The abductory twist during gait is not a condition and not a diagnosis. It is an observation during gait (specifically at the time of heel off or heel unweighting) that is reasonably common and can be due to a number of underlying entities. In an abductory twist, there is a rapid abduction of the heel, just as it comes off the ground (this is seen as a medial movement of the heel). This sometimes was called a heel whip. It is probably best to watch this video from Kevin Kirby first who explains it (and you can see the heel whip or abductory twist):
Hopefully we all on the same page and can see the abductory twist in the video, so you know what I mean when I use that term ‘abductory twist‘.
What causes an abductory twist? There are probably two distinct possibilities:
1. If the foot is overpronated beyond about midstance or around 50% of the stance phase (with a lot of variation from person to person), the foot is trying to internally rotate the tibia at the same time the opposite leg and is in the swing phase and moving forward. The swing phase leg is rotating the pelvis and leg externally. This means that the foot is trying to rotate the tibia internally and the other leg and pelvis is trying to rotate it externally, creating a conflict! In an abductory twist, it is assumed that initially the pronated foot causing the internal rotation moment wins the battle and foot does not supinate to accommodate that proximal external rotation moment that is coming from above due to the action of the other leg. As soon as some weight comes off the heel, the friction between the ground and foot can no longer resist that external rotation moment that is coming from above and all the pent up energy is released in the form of the abductory twist. There are many different causes of overpronation, but any one of them that overpronates the foot beyond that stage where the foot should be supinating is potentially going to create an abductory twist.
2. The second alternative explanation is that there is something blocking motion at the first metatarsophalangeal joint (big toe joint). As the heel starts to come off the ground that joint has to start bending so the body can progress forward over the ground and if it can’t move (for whatever reason), the body has to compensate for that block in motion. One of the ways it moves to get around that blocked joint is for the foot to roll off the medial side of the first metatarsophalangeal joint so it does not have to dorsiflex, resulting in the abductory twist at the heel. A number of different things can block motion at that joint, such as hallux rigidus (+/- osteoarthrtis), a functional hallux limitus, a high force to get the windlass mechanism established, or a shoe that is very stiff in the forefoot. Sometimes these do not actually demonstrate an abductory twist: as that metatarsophalangeal joint does not want to move, they can just lift the foot off the ground and circumduct the leg around to the side to get around the block at the joint.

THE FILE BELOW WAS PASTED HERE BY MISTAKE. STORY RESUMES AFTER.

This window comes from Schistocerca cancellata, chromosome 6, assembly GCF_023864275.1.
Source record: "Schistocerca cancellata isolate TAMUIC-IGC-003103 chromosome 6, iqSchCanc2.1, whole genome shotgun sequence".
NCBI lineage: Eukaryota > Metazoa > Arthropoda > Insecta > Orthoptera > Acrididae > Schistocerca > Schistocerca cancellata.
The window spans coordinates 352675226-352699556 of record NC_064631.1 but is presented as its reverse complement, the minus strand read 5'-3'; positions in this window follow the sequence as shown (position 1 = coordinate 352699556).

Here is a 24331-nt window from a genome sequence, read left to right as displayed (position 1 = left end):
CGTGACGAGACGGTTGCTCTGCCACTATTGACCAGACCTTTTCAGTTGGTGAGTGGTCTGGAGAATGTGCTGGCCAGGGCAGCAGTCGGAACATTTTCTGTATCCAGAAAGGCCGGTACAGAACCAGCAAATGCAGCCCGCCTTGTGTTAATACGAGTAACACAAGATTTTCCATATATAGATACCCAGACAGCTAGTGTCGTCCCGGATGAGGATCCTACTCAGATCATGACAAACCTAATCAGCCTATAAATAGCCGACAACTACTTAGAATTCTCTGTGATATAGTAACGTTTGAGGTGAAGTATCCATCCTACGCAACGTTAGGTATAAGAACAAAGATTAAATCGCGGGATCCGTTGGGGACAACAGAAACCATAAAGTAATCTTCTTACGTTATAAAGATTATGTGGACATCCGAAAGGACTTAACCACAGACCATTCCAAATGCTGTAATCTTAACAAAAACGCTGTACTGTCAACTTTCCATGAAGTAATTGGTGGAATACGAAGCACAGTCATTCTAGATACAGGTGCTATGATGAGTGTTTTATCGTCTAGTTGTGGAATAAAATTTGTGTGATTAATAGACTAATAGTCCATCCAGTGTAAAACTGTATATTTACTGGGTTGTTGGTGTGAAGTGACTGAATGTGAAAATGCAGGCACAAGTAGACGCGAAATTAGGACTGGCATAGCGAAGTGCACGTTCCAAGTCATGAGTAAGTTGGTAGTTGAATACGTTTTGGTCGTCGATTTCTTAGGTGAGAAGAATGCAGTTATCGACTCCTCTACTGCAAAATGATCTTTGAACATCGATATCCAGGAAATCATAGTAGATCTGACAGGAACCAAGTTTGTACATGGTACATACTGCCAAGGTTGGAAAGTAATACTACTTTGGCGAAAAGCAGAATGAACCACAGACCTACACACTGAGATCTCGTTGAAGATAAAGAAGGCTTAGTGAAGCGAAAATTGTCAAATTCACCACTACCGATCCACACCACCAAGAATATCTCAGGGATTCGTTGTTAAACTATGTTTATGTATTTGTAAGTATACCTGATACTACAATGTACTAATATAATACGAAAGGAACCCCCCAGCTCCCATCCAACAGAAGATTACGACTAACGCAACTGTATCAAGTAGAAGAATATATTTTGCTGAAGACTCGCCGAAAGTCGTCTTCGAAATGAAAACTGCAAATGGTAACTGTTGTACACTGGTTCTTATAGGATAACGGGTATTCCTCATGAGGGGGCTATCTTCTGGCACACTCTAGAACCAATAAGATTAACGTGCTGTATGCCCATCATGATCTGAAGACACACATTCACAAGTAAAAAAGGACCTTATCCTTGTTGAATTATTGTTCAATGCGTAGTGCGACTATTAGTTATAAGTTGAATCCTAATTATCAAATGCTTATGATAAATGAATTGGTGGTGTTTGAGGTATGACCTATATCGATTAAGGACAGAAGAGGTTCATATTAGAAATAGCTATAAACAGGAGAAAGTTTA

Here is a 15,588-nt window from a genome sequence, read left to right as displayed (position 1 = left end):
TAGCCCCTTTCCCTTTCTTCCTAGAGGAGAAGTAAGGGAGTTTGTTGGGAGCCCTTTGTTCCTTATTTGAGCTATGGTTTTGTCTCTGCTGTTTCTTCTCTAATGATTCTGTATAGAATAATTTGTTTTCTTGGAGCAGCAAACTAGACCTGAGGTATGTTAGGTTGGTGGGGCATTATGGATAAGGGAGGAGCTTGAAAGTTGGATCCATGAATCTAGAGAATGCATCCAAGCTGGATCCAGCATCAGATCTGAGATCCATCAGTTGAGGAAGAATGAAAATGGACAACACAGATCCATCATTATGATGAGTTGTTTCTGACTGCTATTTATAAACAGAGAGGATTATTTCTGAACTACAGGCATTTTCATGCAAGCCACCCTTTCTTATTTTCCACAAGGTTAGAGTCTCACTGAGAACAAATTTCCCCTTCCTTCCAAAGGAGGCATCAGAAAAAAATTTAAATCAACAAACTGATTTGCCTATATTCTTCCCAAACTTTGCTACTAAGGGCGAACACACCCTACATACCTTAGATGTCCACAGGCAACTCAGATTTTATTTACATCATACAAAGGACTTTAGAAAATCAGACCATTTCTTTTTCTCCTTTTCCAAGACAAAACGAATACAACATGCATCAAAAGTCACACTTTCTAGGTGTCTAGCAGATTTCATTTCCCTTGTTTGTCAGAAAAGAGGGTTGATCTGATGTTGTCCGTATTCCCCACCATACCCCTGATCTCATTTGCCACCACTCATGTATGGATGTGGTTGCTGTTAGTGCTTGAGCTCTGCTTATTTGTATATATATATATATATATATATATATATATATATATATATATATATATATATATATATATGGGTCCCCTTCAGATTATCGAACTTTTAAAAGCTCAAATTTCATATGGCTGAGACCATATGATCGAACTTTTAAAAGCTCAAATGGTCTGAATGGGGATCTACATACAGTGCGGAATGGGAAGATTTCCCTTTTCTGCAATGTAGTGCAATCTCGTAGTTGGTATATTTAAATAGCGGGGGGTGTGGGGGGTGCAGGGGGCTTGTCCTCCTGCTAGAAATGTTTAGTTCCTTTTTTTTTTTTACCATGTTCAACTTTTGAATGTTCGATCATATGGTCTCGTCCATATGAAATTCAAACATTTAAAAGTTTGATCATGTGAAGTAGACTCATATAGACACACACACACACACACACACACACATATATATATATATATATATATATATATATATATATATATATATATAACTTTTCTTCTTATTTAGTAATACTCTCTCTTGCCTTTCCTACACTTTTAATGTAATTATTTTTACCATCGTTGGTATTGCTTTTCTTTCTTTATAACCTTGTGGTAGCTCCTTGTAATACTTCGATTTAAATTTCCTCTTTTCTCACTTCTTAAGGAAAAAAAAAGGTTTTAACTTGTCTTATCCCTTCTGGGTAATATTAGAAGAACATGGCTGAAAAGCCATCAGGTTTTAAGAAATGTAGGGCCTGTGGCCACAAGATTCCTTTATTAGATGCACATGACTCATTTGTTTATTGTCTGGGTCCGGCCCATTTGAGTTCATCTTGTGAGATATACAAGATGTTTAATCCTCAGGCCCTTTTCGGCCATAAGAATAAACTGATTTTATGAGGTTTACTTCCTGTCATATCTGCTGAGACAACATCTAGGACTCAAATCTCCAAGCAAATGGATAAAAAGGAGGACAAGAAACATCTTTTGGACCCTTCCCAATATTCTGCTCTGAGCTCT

What are the consequences of an adbuctory twist?
There are probably two consequences of this. One is that it is probably inefficient as the muscles are going to have to work a lot harder during gait if it is present. The other is that it is going to load different tissues differently to what they probably should be loaded and this has the potential to increase the risk for injury. The abductory twist itself is not necessarily a problem as it is a sign of another problem, that may or may not be a problem (eg overpronation; high windlass forces; hallux rigidus, etc).
How to manage an abductory twist?
Theoretically this is easy. You just make sure that the foot is not overpronated past the point when it should be supinating (to stop that you treat whatever is causing it; bearing in mind that there are multiple possible causes of this and there is no one size fits all treatments for it). You also have to make sure the first metatarsophanageal joint can easy dorsiflex under load (to encourage that you treat whatever is causing it; bearing in mind that there are multiple possible causes of this and there is no one size fits all treatments for it). In some cases (eg hallux rigidus), this is not possible and the only solution is to admit defeat and use something like a rocker sole to facilitate that sagittal place movement. The treatment is based on the caveat that its actually causing a problem and needs treating.
Does that make sense?
Last updated by Craig Payne.
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- The Windlass Mechanism of the Foot
- Foot ‘Pronation’ and Anterior Knee Pain in Runners
- The nonsensical understanding of ‘overpronation’
- The concept of ‘Supination Resistance’
- Gait variability associated with minimal footwear during running
- Critique of ‘are you ready for minimalism’ preparation tests
- Foot Pronation and Leg Length Differences